در ستایش علامت منفی ترجمه مقاله زیر است

Amir Asghari, In Praise of the Minus Sign , For the Learning of Mathematics, 40, 2, July 2020.

Written with my PhD student, Leyla Khosroshahi, the paper suggests a framework for connecting arithmetic to algebra, or better to say, doing algebra within arithmetic, in primary schools.

درک دانش آموزان چهارم دبستان از علامت تساوی

Written with Sharareh Dastjerdi and Maryam Adeli, the paper is exactly what the title suggests. Not surprisingly, the Iranian fourth-graders had the same understanding as nearly all the other primary students mentioned in the relevant literature: they had an operational understanding of the equal sign.

گذر از تفکر حسابی به تفکر جبری

Written with Kaye Stacey, The paper was mainly based on Kays’s research. We wrote it for Iranian teachers, using examples from Australian and Iranian context.

Written as part of a series of papers about the different roles of letters in

algebra, “A is Free” is to show how letters in the absence of a relevant structure might loose their meaning, but at the same time, might find freedom. Consider n+n+1+n=3n+1, it might represents two different ways of counting the same structure or …

Written as part of a series of papers about the different roles of letters in

algebra, “A is Absent” warns teachers and textbook authors about such careless uses of the so-called blanks (in different forms and shapes) and how they might be a source of confusion in the already hard journey from arithmetic to algebra. Think of different possibilities that you might be able to interpret something like blank + blank =2 blank…

Written as part of a series of papers about the different roles of letters in

algebra, “A is Silent” discusses the unproductive misuses of the standard exercise of translating something from words to the letters, from English (Farsi) to the symbolic language of algebra.

Written as part of a series of papers about the different roles of letters in

algebra, “A is Delicious”, based on the dissertation of Maryam Abdolahpour, my master student, discusses the side effects of the so-called fruit-salad algebra.

تاثیر اریگامی بر توسعه ی تفکر جبری دانش آموزان

Written with Faezeh Falahat, one of my master students, the paper is exactly what the title suggests! In particular, our focus was on the hidden algebraic aspect of origami as the keeper of structures and relations between different elements of a figure while the size might change.

از یک تا ده، راهی برای درک واقعیت های عددی

Written with Somayeh Shabani, one of my master students, the paper becomes the backbone of my algebraic theory, *specularity.*

This not a paper per se, but I thought it is better to be seated alongside the algebraic papers.

داستان جبر: بخش اول؛ بخش دوم؛ بخش سوم

This is the translation of the paper written by Anna Sfard and Liora Linchevski*. It was translated to accompany a number of my algebraic writings for teachers.

*Sfard, A., & Linchevski, L. (1994). The gains and the pitfalls of reification—the case of algebra. In *Learning mathematics* (pp. 87-124). Springer, Dordrecht.

A tribute to Martin Gardner, in fact, the whole journal was published in honour of Gardner. Martin and I, or I and Martin was is written in Gardner’s style, adopting one of his works.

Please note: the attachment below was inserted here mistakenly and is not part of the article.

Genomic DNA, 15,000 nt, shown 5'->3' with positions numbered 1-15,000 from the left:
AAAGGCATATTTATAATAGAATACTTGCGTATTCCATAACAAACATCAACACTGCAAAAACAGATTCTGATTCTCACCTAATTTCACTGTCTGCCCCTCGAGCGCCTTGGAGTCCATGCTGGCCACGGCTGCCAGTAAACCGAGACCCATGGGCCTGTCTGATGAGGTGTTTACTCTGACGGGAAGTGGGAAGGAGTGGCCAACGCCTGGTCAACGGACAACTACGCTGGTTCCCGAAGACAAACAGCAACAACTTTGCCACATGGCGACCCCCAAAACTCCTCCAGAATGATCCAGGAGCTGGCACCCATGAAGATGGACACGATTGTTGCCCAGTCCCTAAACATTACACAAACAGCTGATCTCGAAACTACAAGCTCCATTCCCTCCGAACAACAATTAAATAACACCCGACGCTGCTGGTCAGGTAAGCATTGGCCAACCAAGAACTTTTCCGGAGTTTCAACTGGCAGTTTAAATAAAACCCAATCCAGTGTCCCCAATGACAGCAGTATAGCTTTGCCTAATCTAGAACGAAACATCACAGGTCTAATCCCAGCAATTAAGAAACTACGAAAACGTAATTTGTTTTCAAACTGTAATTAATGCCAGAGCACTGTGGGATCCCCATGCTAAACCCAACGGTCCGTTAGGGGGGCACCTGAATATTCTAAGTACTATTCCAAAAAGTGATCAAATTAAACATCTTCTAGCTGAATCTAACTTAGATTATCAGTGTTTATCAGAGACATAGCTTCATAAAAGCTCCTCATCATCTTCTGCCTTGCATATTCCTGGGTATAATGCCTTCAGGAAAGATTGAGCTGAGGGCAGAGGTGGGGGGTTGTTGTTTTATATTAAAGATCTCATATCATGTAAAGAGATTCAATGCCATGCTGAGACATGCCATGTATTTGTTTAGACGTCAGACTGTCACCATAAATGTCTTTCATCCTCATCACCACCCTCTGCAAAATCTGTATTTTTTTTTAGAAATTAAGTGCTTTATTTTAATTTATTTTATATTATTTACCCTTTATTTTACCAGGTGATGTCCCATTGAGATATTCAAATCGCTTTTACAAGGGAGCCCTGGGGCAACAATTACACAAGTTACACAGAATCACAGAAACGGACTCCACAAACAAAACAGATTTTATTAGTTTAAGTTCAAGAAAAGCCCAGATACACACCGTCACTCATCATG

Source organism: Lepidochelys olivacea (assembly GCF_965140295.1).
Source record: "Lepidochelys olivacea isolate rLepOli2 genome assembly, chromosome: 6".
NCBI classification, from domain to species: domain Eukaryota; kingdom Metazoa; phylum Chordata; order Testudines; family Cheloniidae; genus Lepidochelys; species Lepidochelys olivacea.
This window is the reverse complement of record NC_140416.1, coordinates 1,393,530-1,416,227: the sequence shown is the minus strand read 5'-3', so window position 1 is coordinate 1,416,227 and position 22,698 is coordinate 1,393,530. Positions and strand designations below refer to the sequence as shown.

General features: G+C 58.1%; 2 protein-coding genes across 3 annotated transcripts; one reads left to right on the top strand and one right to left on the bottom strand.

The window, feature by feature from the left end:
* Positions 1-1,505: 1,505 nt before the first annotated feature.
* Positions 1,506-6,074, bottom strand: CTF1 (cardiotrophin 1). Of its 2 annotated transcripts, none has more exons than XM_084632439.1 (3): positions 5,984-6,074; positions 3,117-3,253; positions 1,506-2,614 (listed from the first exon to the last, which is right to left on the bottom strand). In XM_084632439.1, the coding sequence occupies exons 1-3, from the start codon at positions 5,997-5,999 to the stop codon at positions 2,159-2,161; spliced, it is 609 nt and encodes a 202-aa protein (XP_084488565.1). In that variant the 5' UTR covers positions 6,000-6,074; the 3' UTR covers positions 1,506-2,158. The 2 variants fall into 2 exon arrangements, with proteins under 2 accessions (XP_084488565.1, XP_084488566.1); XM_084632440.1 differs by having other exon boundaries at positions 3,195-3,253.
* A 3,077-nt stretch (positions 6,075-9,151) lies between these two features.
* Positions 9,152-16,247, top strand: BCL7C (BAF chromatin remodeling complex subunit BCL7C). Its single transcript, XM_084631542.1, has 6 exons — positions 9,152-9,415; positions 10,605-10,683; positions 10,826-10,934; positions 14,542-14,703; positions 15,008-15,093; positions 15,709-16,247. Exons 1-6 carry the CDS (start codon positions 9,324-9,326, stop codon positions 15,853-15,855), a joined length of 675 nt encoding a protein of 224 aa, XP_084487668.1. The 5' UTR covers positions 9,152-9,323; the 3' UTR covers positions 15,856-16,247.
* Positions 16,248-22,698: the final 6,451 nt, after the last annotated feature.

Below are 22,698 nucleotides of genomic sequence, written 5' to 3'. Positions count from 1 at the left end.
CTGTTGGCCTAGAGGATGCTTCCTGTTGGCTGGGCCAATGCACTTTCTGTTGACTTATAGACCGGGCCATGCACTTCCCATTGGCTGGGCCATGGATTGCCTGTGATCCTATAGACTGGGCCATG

It is intuitively obvious was written to show whether something is obvious or not is dependent on one’s own intuition that may differ from one person to the other.

This is the first comic strip of a series of historical comic strips that I created based on the work of mathematicians. I used to call them fake histories since I was only true the development of mathematical concepts rather than the true story of the mathematicians involved in the development of the concepts. So there are cases in which two mathematicians who lived hundreds years apart coexist in the same frame as part of the story of the development of the concept!

A mathematical-historical comic stripe about square root of two and the “person” who discovered it.

نقط ، خط، رنگ ؛ قسمت اول؛ قسمت دوم

A mathematical-historical comic stripe about a famous conjecture in graph theory (i.e. the total colouring) around the life of Mehdi Behzad, the person who conjectured it.

A mathematical-historical comic stripe around the work of Ebadollah Mahmoodian on mathematical aspects of *Sudoku* and Latin Squares.

از حساب به جبر، چگونه حساب را بهتر درس دهیم

Written by Hung-Hsi Wu, this is the tenth *WikiLetter. *

مسیر طولانی ملموس شدن حساب و جبر

Written by David Tall, this is the fifth *WikiLetter *translated by Yasaman Baghaei and I.

توجه معلم کجاست، توجه دانش آموز کجا

Written by John Mason, this is the second *WikiLetter ,*translated by Maryam Adeli and I.

Written by Carolyn Kieran, this was the start of *WikiLetters*, translated by Sharareh Dastjerdy and I.

تحقیق ریاضی چگونه انجام می شود

How research is carried out?, written by Michael Atiyah, that happens to be my academic grandfather 🙂 A very readable paper with a nice and unusual arguments in the favour of rigour in mathematics.

“A metaphor for mathematics education” is a very interesting paper written by Gerg McColm. In fact, the paper introduces more a metaphor for mathematics, rather than mathematics education. The paper is only four pages long, but it took a good time of Zahra Gooya and I to translate it.

داستان جبر: بخش اول؛ بخش دوم؛ بخش سوم

Written by Anna Sfard and Liora Linchevski, The gains and the pitfalls of reification, proved to be very hard for the translation. We needed to create Farsi terms, the first one, for “Reification”. It took a few months from Zahra Kamyab and I to translate it. I think, one day, I do translate it again!

When I translated this one I was a master student, and I was paid about 5 pounds for the translation! At the time I was perhaps proud, being a maths teacher with a translation was better than being a maths teacher with no translation!